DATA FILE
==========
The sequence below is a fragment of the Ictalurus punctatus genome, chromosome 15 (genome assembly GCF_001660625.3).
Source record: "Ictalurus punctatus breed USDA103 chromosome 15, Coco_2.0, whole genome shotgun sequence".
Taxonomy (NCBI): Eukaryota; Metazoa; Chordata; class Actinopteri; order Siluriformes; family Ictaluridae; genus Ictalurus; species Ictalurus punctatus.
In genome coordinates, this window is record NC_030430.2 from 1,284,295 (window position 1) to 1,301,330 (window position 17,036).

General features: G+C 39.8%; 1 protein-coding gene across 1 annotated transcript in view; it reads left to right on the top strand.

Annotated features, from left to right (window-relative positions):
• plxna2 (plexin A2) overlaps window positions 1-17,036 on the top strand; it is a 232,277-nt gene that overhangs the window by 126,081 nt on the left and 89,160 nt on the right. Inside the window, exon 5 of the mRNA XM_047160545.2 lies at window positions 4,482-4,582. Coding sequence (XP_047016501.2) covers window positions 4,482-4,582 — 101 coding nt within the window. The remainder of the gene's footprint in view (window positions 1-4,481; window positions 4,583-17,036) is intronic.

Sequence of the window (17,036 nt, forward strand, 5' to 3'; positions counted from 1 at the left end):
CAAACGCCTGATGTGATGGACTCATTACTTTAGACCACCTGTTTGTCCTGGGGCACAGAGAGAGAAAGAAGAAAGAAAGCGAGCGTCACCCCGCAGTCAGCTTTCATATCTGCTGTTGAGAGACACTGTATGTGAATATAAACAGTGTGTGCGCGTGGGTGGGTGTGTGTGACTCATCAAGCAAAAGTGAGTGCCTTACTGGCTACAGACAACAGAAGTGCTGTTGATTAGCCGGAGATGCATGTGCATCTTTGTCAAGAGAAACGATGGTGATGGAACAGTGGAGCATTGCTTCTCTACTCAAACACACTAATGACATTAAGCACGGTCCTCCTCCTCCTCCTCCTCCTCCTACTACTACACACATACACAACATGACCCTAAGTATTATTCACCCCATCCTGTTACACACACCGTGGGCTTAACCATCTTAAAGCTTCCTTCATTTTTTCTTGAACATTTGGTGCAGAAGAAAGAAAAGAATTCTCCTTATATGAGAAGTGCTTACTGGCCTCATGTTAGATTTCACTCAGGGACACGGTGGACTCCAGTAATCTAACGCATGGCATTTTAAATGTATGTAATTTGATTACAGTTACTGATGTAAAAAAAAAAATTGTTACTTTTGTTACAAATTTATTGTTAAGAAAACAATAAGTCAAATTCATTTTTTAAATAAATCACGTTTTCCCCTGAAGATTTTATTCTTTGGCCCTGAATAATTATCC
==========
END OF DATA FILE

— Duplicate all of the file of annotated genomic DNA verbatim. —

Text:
The sequence below is a fragment of the Ictalurus punctatus genome, chromosome 15 (genome assembly GCF_001660625.3).
Source record: "Ictalurus punctatus breed USDA103 chromosome 15, Coco_2.0, whole genome shotgun sequence".
Taxonomy (NCBI): Eukaryota; Metazoa; Chordata; class Actinopteri; order Siluriformes; family Ictaluridae; genus Ictalurus; species Ictalurus punctatus.
In genome coordinates, this window is record NC_030430.2 from 1,284,295 (window position 1) to 1,301,330 (window position 17,036).

General features: G+C 39.8%; 1 protein-coding gene across 1 annotated transcript in view; it reads left to right on the top strand.

Annotated features, from left to right (window-relative positions):
• plxna2 (plexin A2) overlaps window positions 1-17,036 on the top strand; it is a 232,277-nt gene that overhangs the window by 126,081 nt on the left and 89,160 nt on the right. Inside the window, exon 5 of the mRNA XM_047160545.2 lies at window positions 4,482-4,582. Coding sequence (XP_047016501.2) covers window positions 4,482-4,582 — 101 coding nt within the window. The remainder of the gene's footprint in view (window positions 1-4,481; window positions 4,583-17,036) is intronic.

Sequence of the window (17,036 nt, forward strand, 5' to 3'; positions counted from 1 at the left end):
CAAACGCCTGATGTGATGGACTCATTACTTTAGACCACCTGTTTGTCCTGGGGCACAGAGAGAGAAAGAAGAAAGAAAGCGAGCGTCACCCCGCAGTCAGCTTTCATATCTGCTGTTGAGAGACACTGTATGTGAATATAAACAGTGTGTGCGCGTGGGTGGGTGTGTGTGACTCATCAAGCAAAAGTGAGTGCCTTACTGGCTACAGACAACAGAAGTGCTGTTGATTAGCCGGAGATGCATGTGCATCTTTGTCAAGAGAAACGATGGTGATGGAACAGTGGAGCATTGCTTCTCTACTCAAACACACTAATGACATTAAGCACGGTCCTCCTCCTCCTCCTCCTCCTCCTACTACTACACACATACACAACATGACCCTAAGTATTATTCACCCCATCCTGTTACACACACCGTGGGCTTAACCATCTTAAAGCTTCCTTCATTTTTTCTTGAACATTTGGTGCAGAAGAAAGAAAAGAATTCTCCTTATATGAGAAGTGCTTACTGGCCTCATGTTAGATTTCACTCAGGGACACGGTGGACTCCAGTAATCTAACGCATGGCATTTTAAATGTATGTAATTTGATTACAGTTACTGATGTAAAAAAAAAAATTGTTACTTTTGTTACAAATTTATTGTTAAGAAAACAATAAGTCAAATTCATTTTTTAAATAAATCACGTTTTCCCCTGAAGATTTTATTCTTTGGCCCTGAATAATTATCC